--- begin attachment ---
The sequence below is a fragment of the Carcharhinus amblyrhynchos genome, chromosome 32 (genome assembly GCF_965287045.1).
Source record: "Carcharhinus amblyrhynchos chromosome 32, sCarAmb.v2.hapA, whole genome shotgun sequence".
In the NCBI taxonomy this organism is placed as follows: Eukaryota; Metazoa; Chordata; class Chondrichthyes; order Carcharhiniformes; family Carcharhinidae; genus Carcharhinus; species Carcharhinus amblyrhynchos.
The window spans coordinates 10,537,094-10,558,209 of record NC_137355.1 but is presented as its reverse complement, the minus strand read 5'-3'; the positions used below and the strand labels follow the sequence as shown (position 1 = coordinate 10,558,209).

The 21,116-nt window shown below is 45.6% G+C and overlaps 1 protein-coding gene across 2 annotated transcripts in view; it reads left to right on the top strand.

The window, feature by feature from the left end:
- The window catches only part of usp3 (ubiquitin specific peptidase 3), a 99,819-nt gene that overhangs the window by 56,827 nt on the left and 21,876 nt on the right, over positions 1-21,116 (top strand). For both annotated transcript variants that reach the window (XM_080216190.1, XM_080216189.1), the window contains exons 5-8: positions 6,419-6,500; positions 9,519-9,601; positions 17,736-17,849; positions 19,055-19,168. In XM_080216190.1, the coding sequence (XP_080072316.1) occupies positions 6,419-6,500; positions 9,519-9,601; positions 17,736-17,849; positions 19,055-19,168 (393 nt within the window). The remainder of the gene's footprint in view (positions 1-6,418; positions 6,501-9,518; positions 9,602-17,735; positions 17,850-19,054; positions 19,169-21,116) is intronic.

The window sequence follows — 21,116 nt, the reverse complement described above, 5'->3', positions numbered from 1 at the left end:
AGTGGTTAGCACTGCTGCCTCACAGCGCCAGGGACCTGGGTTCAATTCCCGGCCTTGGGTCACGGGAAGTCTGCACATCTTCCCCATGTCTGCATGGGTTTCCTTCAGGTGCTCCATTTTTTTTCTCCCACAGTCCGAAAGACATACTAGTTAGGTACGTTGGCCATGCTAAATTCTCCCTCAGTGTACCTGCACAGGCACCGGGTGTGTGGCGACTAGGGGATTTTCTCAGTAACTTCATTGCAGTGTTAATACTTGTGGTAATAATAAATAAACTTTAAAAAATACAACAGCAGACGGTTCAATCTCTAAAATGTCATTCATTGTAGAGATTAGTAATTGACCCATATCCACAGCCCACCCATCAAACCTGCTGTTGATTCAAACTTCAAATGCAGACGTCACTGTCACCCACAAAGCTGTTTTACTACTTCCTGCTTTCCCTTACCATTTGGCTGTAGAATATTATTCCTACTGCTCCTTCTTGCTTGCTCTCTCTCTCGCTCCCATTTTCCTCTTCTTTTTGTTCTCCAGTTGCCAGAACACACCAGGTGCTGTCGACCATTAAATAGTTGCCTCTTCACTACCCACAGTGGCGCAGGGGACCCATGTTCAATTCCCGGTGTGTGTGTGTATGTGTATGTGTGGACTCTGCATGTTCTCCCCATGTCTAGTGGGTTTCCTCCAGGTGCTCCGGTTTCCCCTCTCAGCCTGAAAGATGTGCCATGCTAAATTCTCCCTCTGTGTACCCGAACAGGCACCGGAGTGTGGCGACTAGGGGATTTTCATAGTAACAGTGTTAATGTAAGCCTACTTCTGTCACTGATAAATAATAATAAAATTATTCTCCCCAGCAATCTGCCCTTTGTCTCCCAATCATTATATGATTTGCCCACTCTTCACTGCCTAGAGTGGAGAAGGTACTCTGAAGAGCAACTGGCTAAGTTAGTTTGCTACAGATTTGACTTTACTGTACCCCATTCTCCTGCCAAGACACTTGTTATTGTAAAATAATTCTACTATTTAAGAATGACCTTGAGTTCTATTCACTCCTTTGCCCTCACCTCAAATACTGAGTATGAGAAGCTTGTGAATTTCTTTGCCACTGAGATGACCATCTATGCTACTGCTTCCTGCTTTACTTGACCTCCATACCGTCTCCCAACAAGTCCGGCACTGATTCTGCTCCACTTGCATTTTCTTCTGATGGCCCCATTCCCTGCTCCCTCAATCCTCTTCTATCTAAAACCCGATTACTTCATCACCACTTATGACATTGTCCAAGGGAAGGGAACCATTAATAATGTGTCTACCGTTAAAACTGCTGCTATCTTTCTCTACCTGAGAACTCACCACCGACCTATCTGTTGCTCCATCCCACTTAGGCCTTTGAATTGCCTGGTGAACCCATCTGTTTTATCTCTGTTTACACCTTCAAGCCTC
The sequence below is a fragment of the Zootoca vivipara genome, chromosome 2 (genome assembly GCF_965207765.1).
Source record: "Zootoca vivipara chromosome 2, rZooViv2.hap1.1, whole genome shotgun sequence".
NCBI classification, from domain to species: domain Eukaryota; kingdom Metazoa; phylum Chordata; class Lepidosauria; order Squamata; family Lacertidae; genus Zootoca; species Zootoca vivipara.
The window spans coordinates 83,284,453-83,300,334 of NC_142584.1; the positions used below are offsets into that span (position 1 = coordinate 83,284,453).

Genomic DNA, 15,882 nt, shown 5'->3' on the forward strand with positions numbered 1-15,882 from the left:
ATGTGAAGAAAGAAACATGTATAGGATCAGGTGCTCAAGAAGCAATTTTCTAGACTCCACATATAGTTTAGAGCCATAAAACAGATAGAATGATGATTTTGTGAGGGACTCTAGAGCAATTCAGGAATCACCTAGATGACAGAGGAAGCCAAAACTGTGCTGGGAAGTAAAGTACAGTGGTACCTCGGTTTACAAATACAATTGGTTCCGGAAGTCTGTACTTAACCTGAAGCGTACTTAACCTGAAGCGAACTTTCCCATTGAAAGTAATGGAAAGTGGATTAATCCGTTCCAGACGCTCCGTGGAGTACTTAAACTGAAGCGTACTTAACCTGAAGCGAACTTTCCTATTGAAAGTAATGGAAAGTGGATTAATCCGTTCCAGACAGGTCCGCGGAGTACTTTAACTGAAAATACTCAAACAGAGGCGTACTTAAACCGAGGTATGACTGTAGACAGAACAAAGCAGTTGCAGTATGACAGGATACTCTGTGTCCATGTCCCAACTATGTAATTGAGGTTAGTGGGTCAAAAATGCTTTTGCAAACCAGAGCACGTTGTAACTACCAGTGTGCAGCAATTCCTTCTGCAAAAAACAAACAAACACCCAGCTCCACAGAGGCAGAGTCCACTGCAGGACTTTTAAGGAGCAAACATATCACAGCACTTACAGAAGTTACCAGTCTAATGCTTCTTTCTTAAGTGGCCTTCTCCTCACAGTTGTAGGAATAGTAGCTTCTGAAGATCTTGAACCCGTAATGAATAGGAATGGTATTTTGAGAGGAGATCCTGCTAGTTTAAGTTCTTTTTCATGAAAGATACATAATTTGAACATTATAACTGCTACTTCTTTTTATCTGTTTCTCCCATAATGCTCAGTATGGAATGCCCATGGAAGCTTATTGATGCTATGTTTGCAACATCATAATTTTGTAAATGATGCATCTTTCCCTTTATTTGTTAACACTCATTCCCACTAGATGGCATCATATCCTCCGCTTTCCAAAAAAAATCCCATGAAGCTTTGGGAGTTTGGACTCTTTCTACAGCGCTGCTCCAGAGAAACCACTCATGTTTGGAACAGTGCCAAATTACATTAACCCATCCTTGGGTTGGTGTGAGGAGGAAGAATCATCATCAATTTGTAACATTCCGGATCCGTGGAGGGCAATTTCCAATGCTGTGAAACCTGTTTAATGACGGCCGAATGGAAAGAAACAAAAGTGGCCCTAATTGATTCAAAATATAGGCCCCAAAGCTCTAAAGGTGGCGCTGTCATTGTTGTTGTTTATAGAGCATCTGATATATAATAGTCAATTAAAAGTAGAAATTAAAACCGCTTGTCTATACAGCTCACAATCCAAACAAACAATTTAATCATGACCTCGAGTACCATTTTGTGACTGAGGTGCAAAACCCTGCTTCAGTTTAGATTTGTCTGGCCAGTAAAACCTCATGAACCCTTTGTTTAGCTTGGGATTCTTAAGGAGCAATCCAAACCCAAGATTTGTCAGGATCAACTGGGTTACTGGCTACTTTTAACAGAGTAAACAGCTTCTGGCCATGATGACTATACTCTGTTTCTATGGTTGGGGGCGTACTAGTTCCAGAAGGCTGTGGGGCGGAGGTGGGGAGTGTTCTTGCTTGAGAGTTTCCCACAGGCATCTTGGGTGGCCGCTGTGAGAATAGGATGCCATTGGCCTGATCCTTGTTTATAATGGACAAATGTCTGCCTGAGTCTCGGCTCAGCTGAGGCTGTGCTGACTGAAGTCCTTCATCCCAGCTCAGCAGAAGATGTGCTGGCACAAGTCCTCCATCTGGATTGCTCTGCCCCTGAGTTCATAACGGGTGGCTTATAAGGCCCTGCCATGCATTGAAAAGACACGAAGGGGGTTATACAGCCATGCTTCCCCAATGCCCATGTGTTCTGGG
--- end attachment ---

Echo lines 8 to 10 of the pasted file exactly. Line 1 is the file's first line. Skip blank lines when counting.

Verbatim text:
The window sequence follows — 21,116 nt, the reverse complement described above, 5'->3', positions numbered from 1 at the left end:
AGTGGTTAGCACTGCTGCCTCACAGCGCCAGGGACCTGGGTTCAATTCCCGGCCTTGGGTCACGGGAAGTCTGCACATCTTCCCCATGTCTGCATGGGTTTCCTTCAGGTGCTCCATTTTTTTTCTCCCACAGTCCGAAAGACATACTAGTTAGGTACGTTGGCCATGCTAAATTCTCCCTCAGTGTACCTGCACAGGCACCGGGTGTGTGGCGACTAGGGGATTTTCTCAGTAACTTCATTGCAGTGTTAATACTTGTGGTAATAATAAATAAACTTTAAAAAATACAACAGCAGACGGTTCAATCTCTAAAATGTCATTCATTGTAGAGATTAGTAATTGACCCATATCCACAGCCCACCCATCAAACCTGCTGTTGATTCAAACTTCAAATGCAGACGTCACTGTCACCCACAAAGCTGTTTTACTACTTCCTGCTTTCCCTTACCATTTGGCTGTAGAATATTATTCCTACTGCTCCTTCTTGCTTGCTCTCTCTCTCGCTCCCATTTTCCTCTTCTTTTTGTTCTCCAGTTGCCAGAACACACCAGGTGCTGTCGACCATTAAATAGTTGCCTCTTCACTACCCACAGTGGCGCAGGGGACCCATGTTCAATTCCCGGTGTGTGTGTGTATGTGTATGTGTGGACTCTGCATGTTCTCCCCATGTCTAGTGGGTTTCCTCCAGGTGCTCCGGTTTCCCCTCTCAGCCTGAAAGATGTGCCATGCTAAATTCTCCCTCTGTGTACCCGAACAGGCACCGGAGTGTGGCGACTAGGGGATTTTCATAGTAACAGTGTTAATGTAAGCCTACTTCTGTCACTGATAAATAATAATAAAATTATTCTCCCCAGCAATCTGCCCTTTGTCTCCCAATCATTATATGATTTGCCCACTCTTCACTGCCTAGAGTGGAGAAGGTACTCTGAAGAGCAACTGGCTAAGTTAGTTTGCTACAGATTTGACTTTACTGTACCCCATTCTCCTGCCAAGACACTTGTTATTGTAAAATAATTCTACTATTTAAGAATGACCTTGAGTTCTATTCACTCCTTTGCCCTCACCTCAAATACTGAGTATGAGAAGCTTGTGAATTTCTTTGCCACTGAGATGACCATCTATGCTACTGCTTCCTGCTTTACTTGACCTCCATACCGTCTCCCAACAAGTCCGGCACTGATTCTGCTCCACTTGCATTTTCTTCTGATGGCCCCATTCCCTGCTCCCTCAATCCTCTTCTATCTAAAACCCGATTACTTCATCACCACTTATGACATTGTCCAAGGGAAGGGAACCATTAATAATGTGTCTACCGTTAAAACTGCTGCTATCTTTCTCTACCTGAGAACTCACCACCGACCTATCTGTTGCTCCATCCCACTTAGGCCTTTGAATTGCCTGGTGAACCCATCTGTTTTATCTCTGTTTACACCTTCAAGCCTC
The sequence below is a fragment of the Zootoca vivipara genome, chromosome 2 (genome assembly GCF_965207765.1).